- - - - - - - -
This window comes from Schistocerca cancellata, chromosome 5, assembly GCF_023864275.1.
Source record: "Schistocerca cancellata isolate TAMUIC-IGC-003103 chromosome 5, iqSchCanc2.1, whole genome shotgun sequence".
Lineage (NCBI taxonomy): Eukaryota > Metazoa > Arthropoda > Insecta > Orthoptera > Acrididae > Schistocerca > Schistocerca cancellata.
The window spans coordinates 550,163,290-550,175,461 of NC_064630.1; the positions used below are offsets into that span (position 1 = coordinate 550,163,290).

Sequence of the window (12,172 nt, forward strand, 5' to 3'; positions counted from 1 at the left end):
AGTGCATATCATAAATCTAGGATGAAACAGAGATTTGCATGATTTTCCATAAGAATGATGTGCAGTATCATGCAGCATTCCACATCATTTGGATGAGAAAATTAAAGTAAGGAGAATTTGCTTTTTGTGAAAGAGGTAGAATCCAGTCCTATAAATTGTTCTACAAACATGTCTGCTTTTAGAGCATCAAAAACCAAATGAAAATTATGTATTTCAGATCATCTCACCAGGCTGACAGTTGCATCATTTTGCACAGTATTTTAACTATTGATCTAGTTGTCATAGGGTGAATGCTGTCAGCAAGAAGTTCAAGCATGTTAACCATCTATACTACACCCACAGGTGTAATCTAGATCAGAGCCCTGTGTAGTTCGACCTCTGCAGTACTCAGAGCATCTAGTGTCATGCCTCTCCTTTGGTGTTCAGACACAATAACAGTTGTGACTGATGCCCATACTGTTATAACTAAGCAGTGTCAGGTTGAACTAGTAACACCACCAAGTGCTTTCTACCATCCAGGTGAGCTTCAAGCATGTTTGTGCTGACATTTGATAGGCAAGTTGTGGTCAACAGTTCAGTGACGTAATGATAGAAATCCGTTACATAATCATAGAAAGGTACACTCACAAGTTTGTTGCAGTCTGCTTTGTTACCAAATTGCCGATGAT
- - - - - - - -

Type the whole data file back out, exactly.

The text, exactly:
This window comes from Schistocerca cancellata, chromosome 5, assembly GCF_023864275.1.
Source record: "Schistocerca cancellata isolate TAMUIC-IGC-003103 chromosome 5, iqSchCanc2.1, whole genome shotgun sequence".
Lineage (NCBI taxonomy): Eukaryota > Metazoa > Arthropoda > Insecta > Orthoptera > Acrididae > Schistocerca > Schistocerca cancellata.
The window spans coordinates 550,163,290-550,175,461 of NC_064630.1; the positions used below are offsets into that span (position 1 = coordinate 550,163,290).

Sequence of the window (12,172 nt, forward strand, 5' to 3'; positions counted from 1 at the left end):
AGTGCATATCATAAATCTAGGATGAAACAGAGATTTGCATGATTTTCCATAAGAATGATGTGCAGTATCATGCAGCATTCCACATCATTTGGATGAGAAAATTAAAGTAAGGAGAATTTGCTTTTTGTGAAAGAGGTAGAATCCAGTCCTATAAATTGTTCTACAAACATGTCTGCTTTTAGAGCATCAAAAACCAAATGAAAATTATGTATTTCAGATCATCTCACCAGGCTGACAGTTGCATCATTTTGCACAGTATTTTAACTATTGATCTAGTTGTCATAGGGTGAATGCTGTCAGCAAGAAGTTCAAGCATGTTAACCATCTATACTACACCCACAGGTGTAATCTAGATCAGAGCCCTGTGTAGTTCGACCTCTGCAGTACTCAGAGCATCTAGTGTCATGCCTCTCCTTTGGTGTTCAGACACAATAACAGTTGTGACTGATGCCCATACTGTTATAACTAAGCAGTGTCAGGTTGAACTAGTAACACCACCAAGTGCTTTCTACCATCCAGGTGAGCTTCAAGCATGTTTGTGCTGACATTTGATAGGCAAGTTGTGGTCAACAGTTCAGTGACGTAATGATAGAAATCCGTTACATAATCATAGAAAGGTACACTCACAAGTTTGTTGCAGTCTGCTTTGTTACCAAATTGCCGATGAT